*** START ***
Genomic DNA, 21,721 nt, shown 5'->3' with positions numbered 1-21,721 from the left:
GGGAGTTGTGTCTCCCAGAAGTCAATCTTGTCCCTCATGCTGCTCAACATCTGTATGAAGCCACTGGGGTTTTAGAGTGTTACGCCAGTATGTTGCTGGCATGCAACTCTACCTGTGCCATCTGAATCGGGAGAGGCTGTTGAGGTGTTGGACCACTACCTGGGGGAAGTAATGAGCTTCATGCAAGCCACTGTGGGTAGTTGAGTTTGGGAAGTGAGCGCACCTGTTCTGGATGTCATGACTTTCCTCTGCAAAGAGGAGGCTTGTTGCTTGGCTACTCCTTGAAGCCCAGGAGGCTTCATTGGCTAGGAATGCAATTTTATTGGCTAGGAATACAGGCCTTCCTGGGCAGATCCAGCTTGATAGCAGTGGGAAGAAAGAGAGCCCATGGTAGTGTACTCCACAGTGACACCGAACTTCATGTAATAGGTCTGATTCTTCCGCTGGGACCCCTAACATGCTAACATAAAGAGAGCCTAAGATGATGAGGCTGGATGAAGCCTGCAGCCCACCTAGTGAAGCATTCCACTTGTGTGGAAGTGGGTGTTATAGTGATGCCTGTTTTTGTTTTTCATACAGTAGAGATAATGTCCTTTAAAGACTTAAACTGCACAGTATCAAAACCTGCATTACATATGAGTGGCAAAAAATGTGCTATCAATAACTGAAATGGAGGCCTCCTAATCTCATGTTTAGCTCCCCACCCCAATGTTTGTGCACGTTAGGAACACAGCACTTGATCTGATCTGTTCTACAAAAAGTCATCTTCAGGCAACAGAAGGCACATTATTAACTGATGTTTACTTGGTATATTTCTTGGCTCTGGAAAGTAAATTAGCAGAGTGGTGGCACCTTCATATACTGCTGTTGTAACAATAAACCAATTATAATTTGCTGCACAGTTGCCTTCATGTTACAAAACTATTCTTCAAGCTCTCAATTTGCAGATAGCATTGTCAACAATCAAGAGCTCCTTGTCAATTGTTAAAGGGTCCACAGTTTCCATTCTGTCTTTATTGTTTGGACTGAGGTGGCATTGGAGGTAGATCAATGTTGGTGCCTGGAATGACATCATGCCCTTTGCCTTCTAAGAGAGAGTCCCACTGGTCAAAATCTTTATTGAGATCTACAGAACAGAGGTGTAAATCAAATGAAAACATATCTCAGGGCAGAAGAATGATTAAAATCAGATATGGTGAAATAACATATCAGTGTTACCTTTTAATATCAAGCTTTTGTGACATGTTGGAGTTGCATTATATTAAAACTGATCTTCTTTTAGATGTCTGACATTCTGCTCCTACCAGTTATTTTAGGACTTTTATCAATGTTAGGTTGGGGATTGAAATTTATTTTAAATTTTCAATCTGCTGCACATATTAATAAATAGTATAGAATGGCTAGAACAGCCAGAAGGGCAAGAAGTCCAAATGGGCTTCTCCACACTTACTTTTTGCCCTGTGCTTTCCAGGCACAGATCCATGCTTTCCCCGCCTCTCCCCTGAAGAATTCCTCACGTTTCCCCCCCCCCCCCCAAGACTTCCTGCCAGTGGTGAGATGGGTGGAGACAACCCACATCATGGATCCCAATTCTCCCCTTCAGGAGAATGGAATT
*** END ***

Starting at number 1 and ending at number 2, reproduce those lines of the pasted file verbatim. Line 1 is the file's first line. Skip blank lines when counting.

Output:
Genomic DNA, 21,721 nt, shown 5'->3' with positions numbered 1-21,721 from the left:
GGGAGTTGTGTCTCCCAGAAGTCAATCTTGTCCCTCATGCTGCTCAACATCTGTATGAAGCCACTGGGGTTTTAGAGTGTTACGCCAGTATGTTGCTGGCATGCAACTCTACCTGTGCCATCTGAATCGGGAGAGGCTGTTGAGGTGTTGGACCACTACCTGGGGGAAGTAATGAGCTTCATGCAAGCCACTGTGGGTAGTTGAGTTTGGGAAGTGAGCGCACCTGTTCTGGATGTCATGACTTTCCTCTGCAAAGAGGAGGCTTGTTGCTTGGCTACTCCTTGAAGCCCAGGAGGCTTCATTGGCTAGGAATGCAATTTTATTGGCTAGGAATACAGGCCTTCCTGGGCAGATCCAGCTTGATAGCAGTGGGAAGAAAGAGAGCCCATGGTAGTGTACTCCACAGTGACACCGAACTTCATGTAATAGGTCTGATTCTTCCGCTGGGACCCCTAACATGCTAACATAAAGAGAGCCTAAGATGATGAGGCTGGATGAAGCCTGCAGCCCACCTAGTGAAGCATTCCACTTGTGTGGAAGTGGGTGTTATAGTGATGCCTGTTTTTGTTTTTCATACAGTAGAGATAATGTCCTTTAAAGACTTAAACTGCACAGTATCAAAACCTGCATTACATATGAGTGGCAAAAAATGTGCTATCAATAACTGAAATGGAGGCCTCCTAATCTCATGTTTAGCTCCCCACCCCAATGTTTGTGCACGTTAGGAACACAGCACTTGATCTGATCTGTTCTACAAAAAGTCATCTTCAGGCAACAGAAGGCACATTATTAACTGATGTTTACTTGGTATATTTCTTGGCTCTGGAAAGTAAATTAGCAGAGTGGTGGCACCTTCATATACTGCTGTTGTAACAATAAACCAATTATAATTTGCTGCACAGTTGCCTTCATGTTACAAAACTATTCTTCAAGCTCTCAATTTGCAGATAGCATTGTCAACAATCAAGAGCTCCTTGTCAATTGTTAAAGGGTCCACAGTTTCCATTCTGTCTTTATTGTTTGGACTGAGGTGGCATTGGAGGTAGATCAATGTTGGTGCCTGGAATGACATCATGCCCTTTGCCTTCTAAGAGAGAGTCCCACTGGTCAAAATCTTTATTGAGATCTACAGAACAGAGGTGTAAATCAAATGAAAACATATCTCAGGGCAGAAGAATGATTAAAATCAGATATGGTGAAATAACATATCAGTGTTACCTTTTAATATCAAGCTTTTGTGACATGTTGGAGTTGCATTATATTAAAACTGATCTTCTTTTAGATGTCTGACATTCTGCTCCTACCAGTTATTTTAGGACTTTTATCAATGTTAGGTTGGGGATTGAAATTTATTTTAAATTTTCAATCTGCTGCACATATTAATAAATAGTATAGAATGGCTAGAACAGCCAGAAGGGCAAGAAGTCCAAATGGGCTTCTCCACACTTACTTTTTGCCCTGTGCTTTCCAGGCACAGATCCATGCTTTCCCCGCCTCTCCCCTGAAGAATTCCTCACGTTTCCCCCCCCCCCCCCAAGACTTCCTGCCAGTGGTGAGATGGGTGGAGACAACCCACATCATGGATCCCAATTCTCCCCTTCAGGAGAATGGAATT